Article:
Beverage containing stabilized vitamin C and iron and method of making same
Device, provided with a puncher and a dripper, for the hermetic sealing of containers
Enzymatically prepared metal proteinates
Increasing metals in biological tissue
Tamper-proof bottle cap and container
Sealed container with frangible partition
ApplicationNo. 10367006 filed on 02/14/2003
US Classes:426/74, PRODUCT WITH ADDED PLURAL INORGANIC MINERAL OR ELEMENT FORTIFICATION426/72, PRODUCT WITH ADDED VITAMIN OR DERIVATIVE THEREOF FOR FORTIFICATION426/73, Vitamin is A or D426/66, POTABLE WATER OR ICE COMPOSITIONS OR PROCESSES OF PREPARING SAME426/106, PACKAGED OR WRAPPED PRODUCT426/112, Having consumer oriented diverse utility206/219FOR MIXING
ExaminersPrimary: Pratt, Helen
Attorney, Agent or Firm
Foreign Patent References
International ClassesA23L 1/304
The present invention relates to mineral fortification systems comprising a powdered mineral fortification composition contained within a cap that can be attached to a bottle of liquid. After the cap is attached, the minerals can be releasedfrom the cap allowing the minerals to mix with and fortify the bottled liquid. The mineral used in the present fortification systems include minerals such as calcium, iron, zinc, copper, manganese, iodine, magnesium, and mixtures thereof, or mixtures oftwo or more of these compounds that have excellent bioavailability. The resulting fortified liquid containing the minerals, especially iron and zinc compounds, does not have an off-flavor/aftertaste, is stable, and overcomes the problem ofdiscoloration, precipitation and/or poor bioavailability caused by the addition of these minerals to a liquid. The compositions can also optionally include vitamins, and other nutrients.
BACKGROUND OF THE INVENTION
In many countries, the average diet does not contain sufficient levels of necessary minerals and nutrients, such as, iron, zinc, iodine, vitamin A or the B vitamins. Iron deficiency is well documented. Iron deficiency is one of the fewnutritional deficiencies in the U.S., and it is common in most developing countries. Recent evidence suggests that nutritional zinc deficiency may be common among the people of many developing countries where they subsist on diets of plant origin (e.g.cereal and legume). Marginal mineral deficiencies may be widespread even in the U.S. because of self-imposed dietary restrictions, use of alcohol and cereal proteins, and the increasing use of refined foods that decrease the intake of trace minerals.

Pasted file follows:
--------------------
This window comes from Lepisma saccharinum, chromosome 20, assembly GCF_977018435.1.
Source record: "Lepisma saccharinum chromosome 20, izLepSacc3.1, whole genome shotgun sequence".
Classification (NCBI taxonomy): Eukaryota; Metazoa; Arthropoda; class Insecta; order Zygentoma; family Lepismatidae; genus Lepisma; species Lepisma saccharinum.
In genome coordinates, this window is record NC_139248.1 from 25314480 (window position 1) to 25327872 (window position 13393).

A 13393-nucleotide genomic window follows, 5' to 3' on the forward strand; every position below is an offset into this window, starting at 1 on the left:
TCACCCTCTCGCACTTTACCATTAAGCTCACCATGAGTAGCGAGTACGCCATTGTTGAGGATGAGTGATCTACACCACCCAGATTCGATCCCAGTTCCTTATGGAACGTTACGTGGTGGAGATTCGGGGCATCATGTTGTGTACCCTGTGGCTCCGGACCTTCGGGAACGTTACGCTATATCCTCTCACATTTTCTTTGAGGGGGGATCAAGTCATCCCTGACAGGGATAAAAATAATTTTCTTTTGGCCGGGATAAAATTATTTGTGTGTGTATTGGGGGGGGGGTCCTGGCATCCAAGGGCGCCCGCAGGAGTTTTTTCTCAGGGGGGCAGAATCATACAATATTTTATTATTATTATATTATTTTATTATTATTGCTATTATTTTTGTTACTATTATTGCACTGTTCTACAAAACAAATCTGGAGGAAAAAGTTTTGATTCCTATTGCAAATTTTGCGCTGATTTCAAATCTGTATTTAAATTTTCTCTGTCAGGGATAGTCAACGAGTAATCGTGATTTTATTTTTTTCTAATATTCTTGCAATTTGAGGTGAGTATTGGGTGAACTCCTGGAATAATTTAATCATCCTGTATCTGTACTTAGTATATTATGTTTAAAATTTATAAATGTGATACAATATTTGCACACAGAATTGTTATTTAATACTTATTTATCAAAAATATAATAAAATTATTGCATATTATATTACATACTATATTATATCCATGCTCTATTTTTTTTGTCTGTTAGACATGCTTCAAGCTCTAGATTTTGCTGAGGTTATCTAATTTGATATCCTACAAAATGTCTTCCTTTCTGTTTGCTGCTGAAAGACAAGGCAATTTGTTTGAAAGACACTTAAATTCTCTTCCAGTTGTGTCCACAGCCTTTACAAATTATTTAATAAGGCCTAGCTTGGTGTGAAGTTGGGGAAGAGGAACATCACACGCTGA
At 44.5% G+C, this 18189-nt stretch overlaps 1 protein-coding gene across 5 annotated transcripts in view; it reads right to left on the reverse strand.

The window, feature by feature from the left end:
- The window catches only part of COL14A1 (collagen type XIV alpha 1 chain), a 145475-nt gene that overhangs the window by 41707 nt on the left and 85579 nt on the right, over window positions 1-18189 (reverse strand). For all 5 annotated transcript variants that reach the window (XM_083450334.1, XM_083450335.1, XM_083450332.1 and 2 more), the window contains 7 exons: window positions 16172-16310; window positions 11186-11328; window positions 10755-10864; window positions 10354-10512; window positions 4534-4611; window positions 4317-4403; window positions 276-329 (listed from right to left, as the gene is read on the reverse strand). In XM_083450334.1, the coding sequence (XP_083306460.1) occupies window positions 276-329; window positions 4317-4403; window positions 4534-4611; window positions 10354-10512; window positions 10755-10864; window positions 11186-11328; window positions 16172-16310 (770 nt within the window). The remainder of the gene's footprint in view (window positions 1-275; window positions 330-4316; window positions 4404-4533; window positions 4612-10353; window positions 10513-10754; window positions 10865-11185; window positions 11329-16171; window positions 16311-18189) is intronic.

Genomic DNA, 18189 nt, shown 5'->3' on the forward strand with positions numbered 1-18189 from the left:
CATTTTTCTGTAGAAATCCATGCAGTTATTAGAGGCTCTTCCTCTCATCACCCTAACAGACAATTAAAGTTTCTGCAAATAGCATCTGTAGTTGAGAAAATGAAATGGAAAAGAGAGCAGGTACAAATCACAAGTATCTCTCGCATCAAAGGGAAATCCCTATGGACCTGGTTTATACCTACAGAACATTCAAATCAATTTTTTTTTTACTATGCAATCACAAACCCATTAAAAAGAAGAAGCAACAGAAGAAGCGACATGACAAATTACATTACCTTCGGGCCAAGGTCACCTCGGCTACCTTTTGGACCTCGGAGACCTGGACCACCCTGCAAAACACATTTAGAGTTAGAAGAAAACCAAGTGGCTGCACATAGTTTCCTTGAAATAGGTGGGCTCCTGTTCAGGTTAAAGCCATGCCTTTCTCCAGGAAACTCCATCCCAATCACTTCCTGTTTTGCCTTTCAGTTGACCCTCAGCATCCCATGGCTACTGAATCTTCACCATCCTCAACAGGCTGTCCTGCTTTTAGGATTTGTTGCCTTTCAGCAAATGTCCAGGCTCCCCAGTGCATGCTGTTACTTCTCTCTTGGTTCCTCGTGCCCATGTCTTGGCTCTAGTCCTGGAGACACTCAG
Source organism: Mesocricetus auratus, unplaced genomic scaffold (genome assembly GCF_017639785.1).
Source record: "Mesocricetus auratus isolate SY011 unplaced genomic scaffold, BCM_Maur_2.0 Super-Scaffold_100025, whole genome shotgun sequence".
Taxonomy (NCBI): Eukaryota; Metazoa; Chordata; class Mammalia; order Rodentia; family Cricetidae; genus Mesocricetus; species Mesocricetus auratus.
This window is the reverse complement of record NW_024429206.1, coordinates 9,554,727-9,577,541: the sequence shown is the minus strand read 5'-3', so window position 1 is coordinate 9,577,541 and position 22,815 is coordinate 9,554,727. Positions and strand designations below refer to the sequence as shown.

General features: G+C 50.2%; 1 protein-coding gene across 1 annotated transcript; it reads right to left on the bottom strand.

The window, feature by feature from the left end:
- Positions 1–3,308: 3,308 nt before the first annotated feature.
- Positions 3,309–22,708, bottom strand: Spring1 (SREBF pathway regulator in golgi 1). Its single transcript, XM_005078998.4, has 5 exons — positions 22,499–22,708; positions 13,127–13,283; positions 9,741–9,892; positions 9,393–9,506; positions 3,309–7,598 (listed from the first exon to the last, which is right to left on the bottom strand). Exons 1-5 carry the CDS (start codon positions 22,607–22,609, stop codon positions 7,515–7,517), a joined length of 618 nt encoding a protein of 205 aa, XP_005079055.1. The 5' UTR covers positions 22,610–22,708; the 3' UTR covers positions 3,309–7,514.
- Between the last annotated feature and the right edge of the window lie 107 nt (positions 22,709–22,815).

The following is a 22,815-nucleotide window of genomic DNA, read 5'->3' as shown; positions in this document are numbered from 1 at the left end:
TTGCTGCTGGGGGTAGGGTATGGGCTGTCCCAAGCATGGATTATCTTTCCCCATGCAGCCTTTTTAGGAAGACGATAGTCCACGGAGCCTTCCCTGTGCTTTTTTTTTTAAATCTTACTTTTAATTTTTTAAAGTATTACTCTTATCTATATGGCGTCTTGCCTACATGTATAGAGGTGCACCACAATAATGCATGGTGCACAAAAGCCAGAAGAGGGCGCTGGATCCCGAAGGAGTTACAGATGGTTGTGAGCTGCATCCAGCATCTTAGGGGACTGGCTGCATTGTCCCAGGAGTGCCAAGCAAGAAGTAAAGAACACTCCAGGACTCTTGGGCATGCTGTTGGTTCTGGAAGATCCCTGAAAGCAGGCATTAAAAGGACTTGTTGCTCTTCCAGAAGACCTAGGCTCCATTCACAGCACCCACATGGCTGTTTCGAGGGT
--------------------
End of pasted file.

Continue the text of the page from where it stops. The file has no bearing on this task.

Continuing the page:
Many mineral deficiencies can be overcome by taking supplements. Other methods of addressing these deficiencies include increasing the intake of foods naturally containing these minerals or fortifying food and beverage products. Usually, incountries where the people suffer from these deficiencies, the economy is such that providing minerals and vitamins as a supplement is expensive and presents significant distribution logistics problems. In addition, compliance, i.e., having the peopletake the vitamin and mineral supplements on a daily basis, is a serious problem. Accordingly, the delivery of minerals along with other vitamins and nutrients in a form that has high bioavailability and at the same time a non-objectionable taste andappearance, and in a form that would be consumed by a high proportion of the population at risk is desirable.
Vitamin and mineral fortified beverages and foods are known. Although substantial progress has been made in reducing iron deficiency by fortifying products such as infant formulas, breakfast cereals and chocolate drink powders, the formulationsrequire milk that is often not available or affordable. To address the problem of iron and zinc deficiencies in the general population, efforts have been directed to formulating fruit-flavored dry beverage mixes supplemented with nutritional amounts(i.e., at least 5% of the USRDI) of zinc and iron with or without vitamins. Many fruit-flavored powdered beverages contain vitamins and/or minerals but seldom contain both zinc and iron at any significant level, see for example, Composition of Foods:Beverages, Agriculture Handbook No. 8 Series, Nutrition Monitoring Division, pgs 115 153.